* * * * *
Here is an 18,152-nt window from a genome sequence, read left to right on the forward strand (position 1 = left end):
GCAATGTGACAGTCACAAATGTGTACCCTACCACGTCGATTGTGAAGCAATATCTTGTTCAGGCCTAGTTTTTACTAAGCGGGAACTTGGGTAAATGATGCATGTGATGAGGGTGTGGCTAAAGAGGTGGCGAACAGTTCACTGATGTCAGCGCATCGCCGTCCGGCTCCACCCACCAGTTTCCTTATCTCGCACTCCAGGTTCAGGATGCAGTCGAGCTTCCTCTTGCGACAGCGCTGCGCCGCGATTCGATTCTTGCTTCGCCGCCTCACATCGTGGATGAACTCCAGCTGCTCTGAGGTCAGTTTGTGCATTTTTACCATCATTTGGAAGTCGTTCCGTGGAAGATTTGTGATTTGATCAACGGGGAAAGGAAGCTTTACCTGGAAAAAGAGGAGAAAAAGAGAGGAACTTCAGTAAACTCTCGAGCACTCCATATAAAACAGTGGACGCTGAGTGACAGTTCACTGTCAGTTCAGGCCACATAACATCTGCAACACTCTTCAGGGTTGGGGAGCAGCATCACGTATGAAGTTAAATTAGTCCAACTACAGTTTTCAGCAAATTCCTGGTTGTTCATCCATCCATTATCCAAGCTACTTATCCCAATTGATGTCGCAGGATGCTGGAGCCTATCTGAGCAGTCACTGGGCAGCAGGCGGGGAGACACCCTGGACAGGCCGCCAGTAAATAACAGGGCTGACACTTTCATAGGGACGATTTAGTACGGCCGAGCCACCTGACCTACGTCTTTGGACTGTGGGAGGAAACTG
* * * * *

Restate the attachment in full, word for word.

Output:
Here is an 18,152-nt window from a genome sequence, read left to right on the forward strand (position 1 = left end):
GCAATGTGACAGTCACAAATGTGTACCCTACCACGTCGATTGTGAAGCAATATCTTGTTCAGGCCTAGTTTTTACTAAGCGGGAACTTGGGTAAATGATGCATGTGATGAGGGTGTGGCTAAAGAGGTGGCGAACAGTTCACTGATGTCAGCGCATCGCCGTCCGGCTCCACCCACCAGTTTCCTTATCTCGCACTCCAGGTTCAGGATGCAGTCGAGCTTCCTCTTGCGACAGCGCTGCGCCGCGATTCGATTCTTGCTTCGCCGCCTCACATCGTGGATGAACTCCAGCTGCTCTGAGGTCAGTTTGTGCATTTTTACCATCATTTGGAAGTCGTTCCGTGGAAGATTTGTGATTTGATCAACGGGGAAAGGAAGCTTTACCTGGAAAAAGAGGAGAAAAAGAGAGGAACTTCAGTAAACTCTCGAGCACTCCATATAAAACAGTGGACGCTGAGTGACAGTTCACTGTCAGTTCAGGCCACATAACATCTGCAACACTCTTCAGGGTTGGGGAGCAGCATCACGTATGAAGTTAAATTAGTCCAACTACAGTTTTCAGCAAATTCCTGGTTGTTCATCCATCCATTATCCAAGCTACTTATCCCAATTGATGTCGCAGGATGCTGGAGCCTATCTGAGCAGTCACTGGGCAGCAGGCGGGGAGACACCCTGGACAGGCCGCCAGTAAATAACAGGGCTGACACTTTCATAGGGACGATTTAGTACGGCCGAGCCACCTGACCTACGTCTTTGGACTGTGGGAGGAAACTG